“And unlike the president, I have a plan to create 12 million new jobs.” — Mitt Romney
This sounds like a pretty bold statement, especially considering that only two presidents—Ronald Reagan and Bill Clinton—created more than 12 million jobs. Romney, in fact, says he can reach this same goal, in just four years, though the policy paper issued by his campaign contains few details. It is mostly a collection of policy assertions, such as such as reducing debt, overhauling the tax code, fostering free trade and so forth.
But, in fact, the number is less impressive than it sounds. This pledge amounts to an average of 250,000 jobs a month, a far cry from the 500,000 jobs a month that Romney claimed would be created in a “normal recovery.” In recent months, the economy has averaged about 150,000 jobs a month.
The Congressional Budget Office is required to consider the effects of the so-called “fiscal cliff” if a year-end budget deal is not reached, which many experts believe would push the country into a recession. But even with that caveat, the nonpartisan agency assumes 9.6 million jobs will be created in the next four years. (This is a revision downward; CBO had estimated 11 million in January.)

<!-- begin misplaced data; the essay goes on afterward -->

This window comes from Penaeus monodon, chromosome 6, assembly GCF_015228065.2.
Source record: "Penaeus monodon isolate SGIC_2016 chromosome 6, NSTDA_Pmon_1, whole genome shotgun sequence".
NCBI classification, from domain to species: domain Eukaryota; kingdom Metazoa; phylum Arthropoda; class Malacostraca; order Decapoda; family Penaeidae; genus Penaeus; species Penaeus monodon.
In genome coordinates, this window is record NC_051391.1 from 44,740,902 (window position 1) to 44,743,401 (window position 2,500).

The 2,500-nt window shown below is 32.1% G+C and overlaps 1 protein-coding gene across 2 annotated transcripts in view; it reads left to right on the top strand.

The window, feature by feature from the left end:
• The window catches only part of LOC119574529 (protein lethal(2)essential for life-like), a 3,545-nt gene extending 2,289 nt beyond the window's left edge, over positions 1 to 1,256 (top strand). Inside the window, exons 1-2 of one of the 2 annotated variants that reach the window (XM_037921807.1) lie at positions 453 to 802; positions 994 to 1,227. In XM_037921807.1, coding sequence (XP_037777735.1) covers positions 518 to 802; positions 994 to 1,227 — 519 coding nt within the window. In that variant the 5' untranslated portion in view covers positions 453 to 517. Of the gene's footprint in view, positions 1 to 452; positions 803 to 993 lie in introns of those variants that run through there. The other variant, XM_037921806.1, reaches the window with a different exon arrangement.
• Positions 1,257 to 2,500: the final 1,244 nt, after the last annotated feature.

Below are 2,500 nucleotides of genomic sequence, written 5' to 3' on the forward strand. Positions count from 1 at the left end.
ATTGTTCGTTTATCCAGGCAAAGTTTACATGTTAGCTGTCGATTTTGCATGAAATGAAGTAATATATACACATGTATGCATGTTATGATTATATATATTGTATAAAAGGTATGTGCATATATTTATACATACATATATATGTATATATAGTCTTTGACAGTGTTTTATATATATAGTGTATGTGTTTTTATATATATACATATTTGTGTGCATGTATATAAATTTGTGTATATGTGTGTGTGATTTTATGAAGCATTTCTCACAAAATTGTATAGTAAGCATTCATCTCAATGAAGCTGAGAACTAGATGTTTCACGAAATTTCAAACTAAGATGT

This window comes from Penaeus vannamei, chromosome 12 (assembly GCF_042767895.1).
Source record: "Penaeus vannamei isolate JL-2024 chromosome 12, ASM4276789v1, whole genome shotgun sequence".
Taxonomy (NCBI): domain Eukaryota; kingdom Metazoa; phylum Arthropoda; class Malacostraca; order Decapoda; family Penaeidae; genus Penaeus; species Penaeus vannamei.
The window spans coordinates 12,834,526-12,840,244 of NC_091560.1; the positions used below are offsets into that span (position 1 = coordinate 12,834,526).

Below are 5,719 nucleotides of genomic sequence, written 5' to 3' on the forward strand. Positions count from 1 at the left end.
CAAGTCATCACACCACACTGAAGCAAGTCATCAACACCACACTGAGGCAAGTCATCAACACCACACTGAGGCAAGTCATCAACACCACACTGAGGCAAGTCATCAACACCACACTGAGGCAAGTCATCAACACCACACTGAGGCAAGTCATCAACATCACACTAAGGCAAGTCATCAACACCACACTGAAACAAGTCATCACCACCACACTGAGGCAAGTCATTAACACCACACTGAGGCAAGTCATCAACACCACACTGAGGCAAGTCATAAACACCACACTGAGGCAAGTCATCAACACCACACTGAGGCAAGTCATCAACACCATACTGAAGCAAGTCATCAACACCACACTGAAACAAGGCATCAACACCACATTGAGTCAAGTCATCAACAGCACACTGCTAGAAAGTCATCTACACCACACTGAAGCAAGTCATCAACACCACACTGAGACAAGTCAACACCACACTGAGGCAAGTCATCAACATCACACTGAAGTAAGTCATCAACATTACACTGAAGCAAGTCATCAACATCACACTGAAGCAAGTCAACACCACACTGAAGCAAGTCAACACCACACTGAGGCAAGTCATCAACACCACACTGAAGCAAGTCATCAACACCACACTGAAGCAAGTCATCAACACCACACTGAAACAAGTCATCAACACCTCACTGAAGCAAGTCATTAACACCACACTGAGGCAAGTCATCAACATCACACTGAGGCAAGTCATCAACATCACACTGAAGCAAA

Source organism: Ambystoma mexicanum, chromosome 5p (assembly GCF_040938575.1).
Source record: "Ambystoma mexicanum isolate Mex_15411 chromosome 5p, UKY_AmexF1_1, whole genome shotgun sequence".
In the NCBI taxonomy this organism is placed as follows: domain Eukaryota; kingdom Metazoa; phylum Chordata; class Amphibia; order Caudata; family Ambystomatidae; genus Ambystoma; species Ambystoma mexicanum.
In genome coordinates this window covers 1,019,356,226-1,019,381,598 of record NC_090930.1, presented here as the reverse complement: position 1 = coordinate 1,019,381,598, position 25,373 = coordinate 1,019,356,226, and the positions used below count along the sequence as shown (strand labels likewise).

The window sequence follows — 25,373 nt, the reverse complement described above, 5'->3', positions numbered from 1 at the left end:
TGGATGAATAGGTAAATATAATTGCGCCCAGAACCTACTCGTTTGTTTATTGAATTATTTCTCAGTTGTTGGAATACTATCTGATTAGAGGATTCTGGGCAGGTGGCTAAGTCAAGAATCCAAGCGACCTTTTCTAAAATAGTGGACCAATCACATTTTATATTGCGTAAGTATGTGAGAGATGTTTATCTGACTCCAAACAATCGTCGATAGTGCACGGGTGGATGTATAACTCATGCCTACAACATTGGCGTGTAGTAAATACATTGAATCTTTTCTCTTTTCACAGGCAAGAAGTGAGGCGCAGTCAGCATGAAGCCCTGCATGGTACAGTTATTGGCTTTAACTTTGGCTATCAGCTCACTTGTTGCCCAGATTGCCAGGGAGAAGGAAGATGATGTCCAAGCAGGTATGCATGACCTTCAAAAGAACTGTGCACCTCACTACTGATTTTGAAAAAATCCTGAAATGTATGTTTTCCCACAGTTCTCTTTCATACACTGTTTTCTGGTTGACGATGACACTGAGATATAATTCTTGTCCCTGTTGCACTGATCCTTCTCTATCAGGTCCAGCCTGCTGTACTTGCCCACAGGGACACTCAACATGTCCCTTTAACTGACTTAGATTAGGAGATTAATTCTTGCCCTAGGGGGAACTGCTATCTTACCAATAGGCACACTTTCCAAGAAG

But Moody’s Analytics, in an August forecast, predicts 12 million jobs will be created by 2016, no matter who is president. (See page 51.) And Macroeconomic Advisors in April also predicted a gain of 12.3 million jobs.
In other words, this is a fairly safe bet by Romney, even if he has a somewhat fuzzy plan for action. We have often noted that presidents are often at the mercy—or the beneficiary—of broad economic trends, and Romney’s pledge appears to be an effort to take advantage of that.